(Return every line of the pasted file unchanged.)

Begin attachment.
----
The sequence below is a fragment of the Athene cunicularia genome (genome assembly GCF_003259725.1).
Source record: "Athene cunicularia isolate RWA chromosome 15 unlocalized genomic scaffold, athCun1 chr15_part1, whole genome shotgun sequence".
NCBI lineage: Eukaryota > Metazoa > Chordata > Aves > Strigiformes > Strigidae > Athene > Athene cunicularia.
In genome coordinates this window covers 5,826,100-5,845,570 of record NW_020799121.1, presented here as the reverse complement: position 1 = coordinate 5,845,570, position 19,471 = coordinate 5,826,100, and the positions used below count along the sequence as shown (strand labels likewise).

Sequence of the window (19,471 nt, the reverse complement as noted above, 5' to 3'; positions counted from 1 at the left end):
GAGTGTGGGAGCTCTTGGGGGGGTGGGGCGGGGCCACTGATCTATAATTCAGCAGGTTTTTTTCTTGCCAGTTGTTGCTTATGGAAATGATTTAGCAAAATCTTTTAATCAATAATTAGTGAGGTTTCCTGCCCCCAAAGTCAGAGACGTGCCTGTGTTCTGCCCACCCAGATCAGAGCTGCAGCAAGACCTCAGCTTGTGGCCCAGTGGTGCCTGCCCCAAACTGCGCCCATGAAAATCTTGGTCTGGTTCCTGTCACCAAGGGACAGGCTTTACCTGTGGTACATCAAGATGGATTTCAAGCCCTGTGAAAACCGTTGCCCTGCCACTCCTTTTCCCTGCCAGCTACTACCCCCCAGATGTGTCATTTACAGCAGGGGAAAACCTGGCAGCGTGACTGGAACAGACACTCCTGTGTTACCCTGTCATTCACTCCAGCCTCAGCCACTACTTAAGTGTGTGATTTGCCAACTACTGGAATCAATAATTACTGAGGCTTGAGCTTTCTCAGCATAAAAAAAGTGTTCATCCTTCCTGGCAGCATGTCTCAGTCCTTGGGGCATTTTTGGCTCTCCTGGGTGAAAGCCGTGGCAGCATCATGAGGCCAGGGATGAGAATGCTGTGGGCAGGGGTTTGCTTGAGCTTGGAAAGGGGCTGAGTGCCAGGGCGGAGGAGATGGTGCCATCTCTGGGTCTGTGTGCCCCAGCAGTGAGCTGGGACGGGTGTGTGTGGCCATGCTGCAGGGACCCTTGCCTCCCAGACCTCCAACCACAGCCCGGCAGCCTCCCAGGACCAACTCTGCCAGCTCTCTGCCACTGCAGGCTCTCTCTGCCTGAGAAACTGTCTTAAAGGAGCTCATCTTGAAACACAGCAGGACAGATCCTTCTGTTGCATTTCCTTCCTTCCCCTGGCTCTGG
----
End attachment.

The sequence below is a fragment of the Athene cunicularia genome (genome assembly GCF_003259725.1).
Source record: "Athene cunicularia isolate RWA chromosome 15 unlocalized genomic scaffold, athCun1 chr15_part1, whole genome shotgun sequence".
NCBI lineage: Eukaryota > Metazoa > Chordata > Aves > Strigiformes > Strigidae > Athene > Athene cunicularia.
In genome coordinates this window covers 5,826,100-5,845,570 of record NW_020799121.1, presented here as the reverse complement: position 1 = coordinate 5,845,570, position 19,471 = coordinate 5,826,100, and the positions used below count along the sequence as shown (strand labels likewise).

Sequence of the window (19,471 nt, the reverse complement as noted above, 5' to 3'; positions counted from 1 at the left end):
GAGTGTGGGAGCTCTTGGGGGGGTGGGGCGGGGCCACTGATCTATAATTCAGCAGGTTTTTTTCTTGCCAGTTGTTGCTTATGGAAATGATTTAGCAAAATCTTTTAATCAATAATTAGTGAGGTTTCCTGCCCCCAAAGTCAGAGACGTGCCTGTGTTCTGCCCACCCAGATCAGAGCTGCAGCAAGACCTCAGCTTGTGGCCCAGTGGTGCCTGCCCCAAACTGCGCCCATGAAAATCTTGGTCTGGTTCCTGTCACCAAGGGACAGGCTTTACCTGTGGTACATCAAGATGGATTTCAAGCCCTGTGAAAACCGTTGCCCTGCCACTCCTTTTCCCTGCCAGCTACTACCCCCCAGATGTGTCATTTACAGCAGGGGAAAACCTGGCAGCGTGACTGGAACAGACACTCCTGTGTTACCCTGTCATTCACTCCAGCCTCAGCCACTACTTAAGTGTGTGATTTGCCAACTACTGGAATCAATAATTACTGAGGCTTGAGCTTTCTCAGCATAAAAAAAGTGTTCATCCTTCCTGGCAGCATGTCTCAGTCCTTGGGGCATTTTTGGCTCTCCTGGGTGAAAGCCGTGGCAGCATCATGAGGCCAGGGATGAGAATGCTGTGGGCAGGGGTTTGCTTGAGCTTGGAAAGGGGCTGAGTGCCAGGGCGGAGGAGATGGTGCCATCTCTGGGTCTGTGTGCCCCAGCAGTGAGCTGGGACGGGTGTGTGTGGCCATGCTGCAGGGACCCTTGCCTCCCAGACCTCCAACCACAGCCCGGCAGCCTCCCAGGACCAACTCTGCCAGCTCTCTGCCACTGCAGGCTCTCTCTGCCTGAGAAACTGTCTTAAAGGAGCTCATCTTGAAACACAGCAGGACAGATCCTTCTGTTGCATTTCCTTCCTTCCCCTGGCTCTGG